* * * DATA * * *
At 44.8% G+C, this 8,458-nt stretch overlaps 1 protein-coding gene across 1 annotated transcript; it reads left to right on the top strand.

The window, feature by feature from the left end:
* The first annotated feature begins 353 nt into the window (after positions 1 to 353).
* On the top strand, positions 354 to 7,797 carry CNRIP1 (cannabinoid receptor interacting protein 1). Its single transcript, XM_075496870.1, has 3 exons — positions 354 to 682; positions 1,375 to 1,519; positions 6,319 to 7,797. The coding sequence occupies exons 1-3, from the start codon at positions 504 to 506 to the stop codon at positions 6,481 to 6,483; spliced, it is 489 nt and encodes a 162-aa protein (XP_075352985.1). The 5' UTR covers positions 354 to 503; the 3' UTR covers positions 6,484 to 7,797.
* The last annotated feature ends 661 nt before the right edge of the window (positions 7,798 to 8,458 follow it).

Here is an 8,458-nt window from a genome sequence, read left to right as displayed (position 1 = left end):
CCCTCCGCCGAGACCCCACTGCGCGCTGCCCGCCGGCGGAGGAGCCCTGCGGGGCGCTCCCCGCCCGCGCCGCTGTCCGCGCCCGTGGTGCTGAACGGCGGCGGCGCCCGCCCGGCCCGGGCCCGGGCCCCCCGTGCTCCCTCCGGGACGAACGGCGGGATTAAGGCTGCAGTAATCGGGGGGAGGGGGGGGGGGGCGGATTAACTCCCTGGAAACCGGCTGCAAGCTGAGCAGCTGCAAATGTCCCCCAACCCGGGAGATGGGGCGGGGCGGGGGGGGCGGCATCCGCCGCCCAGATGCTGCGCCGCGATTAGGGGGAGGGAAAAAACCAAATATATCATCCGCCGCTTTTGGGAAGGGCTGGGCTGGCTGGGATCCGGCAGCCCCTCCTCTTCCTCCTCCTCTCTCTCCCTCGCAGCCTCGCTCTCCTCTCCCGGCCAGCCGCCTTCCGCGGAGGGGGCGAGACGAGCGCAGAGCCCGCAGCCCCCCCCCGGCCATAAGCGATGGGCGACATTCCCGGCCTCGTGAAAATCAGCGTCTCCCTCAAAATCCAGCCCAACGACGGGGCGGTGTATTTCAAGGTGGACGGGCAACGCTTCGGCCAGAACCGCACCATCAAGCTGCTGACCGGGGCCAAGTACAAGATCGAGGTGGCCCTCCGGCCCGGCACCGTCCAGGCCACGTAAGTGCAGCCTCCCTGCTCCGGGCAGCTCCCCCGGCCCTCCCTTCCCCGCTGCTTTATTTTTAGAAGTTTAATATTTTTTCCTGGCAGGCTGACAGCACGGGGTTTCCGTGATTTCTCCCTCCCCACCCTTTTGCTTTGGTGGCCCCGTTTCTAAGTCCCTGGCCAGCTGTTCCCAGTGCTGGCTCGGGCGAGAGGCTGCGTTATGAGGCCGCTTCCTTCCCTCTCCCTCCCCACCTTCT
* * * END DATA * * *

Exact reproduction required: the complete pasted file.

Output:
At 44.8% G+C, this 8,458-nt stretch overlaps 1 protein-coding gene across 1 annotated transcript; it reads left to right on the top strand.

The window, feature by feature from the left end:
* The first annotated feature begins 353 nt into the window (after positions 1 to 353).
* On the top strand, positions 354 to 7,797 carry CNRIP1 (cannabinoid receptor interacting protein 1). Its single transcript, XM_075496870.1, has 3 exons — positions 354 to 682; positions 1,375 to 1,519; positions 6,319 to 7,797. The coding sequence occupies exons 1-3, from the start codon at positions 504 to 506 to the stop codon at positions 6,481 to 6,483; spliced, it is 489 nt and encodes a 162-aa protein (XP_075352985.1). The 5' UTR covers positions 354 to 503; the 3' UTR covers positions 6,484 to 7,797.
* The last annotated feature ends 661 nt before the right edge of the window (positions 7,798 to 8,458 follow it).

Here is an 8,458-nt window from a genome sequence, read left to right as displayed (position 1 = left end):
CCCTCCGCCGAGACCCCACTGCGCGCTGCCCGCCGGCGGAGGAGCCCTGCGGGGCGCTCCCCGCCCGCGCCGCTGTCCGCGCCCGTGGTGCTGAACGGCGGCGGCGCCCGCCCGGCCCGGGCCCGGGCCCCCCGTGCTCCCTCCGGGACGAACGGCGGGATTAAGGCTGCAGTAATCGGGGGGAGGGGGGGGGGGGCGGATTAACTCCCTGGAAACCGGCTGCAAGCTGAGCAGCTGCAAATGTCCCCCAACCCGGGAGATGGGGCGGGGCGGGGGGGGCGGCATCCGCCGCCCAGATGCTGCGCCGCGATTAGGGGGAGGGAAAAAACCAAATATATCATCCGCCGCTTTTGGGAAGGGCTGGGCTGGCTGGGATCCGGCAGCCCCTCCTCTTCCTCCTCCTCTCTCTCCCTCGCAGCCTCGCTCTCCTCTCCCGGCCAGCCGCCTTCCGCGGAGGGGGCGAGACGAGCGCAGAGCCCGCAGCCCCCCCCCGGCCATAAGCGATGGGCGACATTCCCGGCCTCGTGAAAATCAGCGTCTCCCTCAAAATCCAGCCCAACGACGGGGCGGTGTATTTCAAGGTGGACGGGCAACGCTTCGGCCAGAACCGCACCATCAAGCTGCTGACCGGGGCCAAGTACAAGATCGAGGTGGCCCTCCGGCCCGGCACCGTCCAGGCCACGTAAGTGCAGCCTCCCTGCTCCGGGCAGCTCCCCCGGCCCTCCCTTCCCCGCTGCTTTATTTTTAGAAGTTTAATATTTTTTCCTGGCAGGCTGACAGCACGGGGTTTCCGTGATTTCTCCCTCCCCACCCTTTTGCTTTGGTGGCCCCGTTTCTAAGTCCCTGGCCAGCTGTTCCCAGTGCTGGCTCGGGCGAGAGGCTGCGTTATGAGGCCGCTTCCTTCCCTCTCCCTCCCCACCTTCT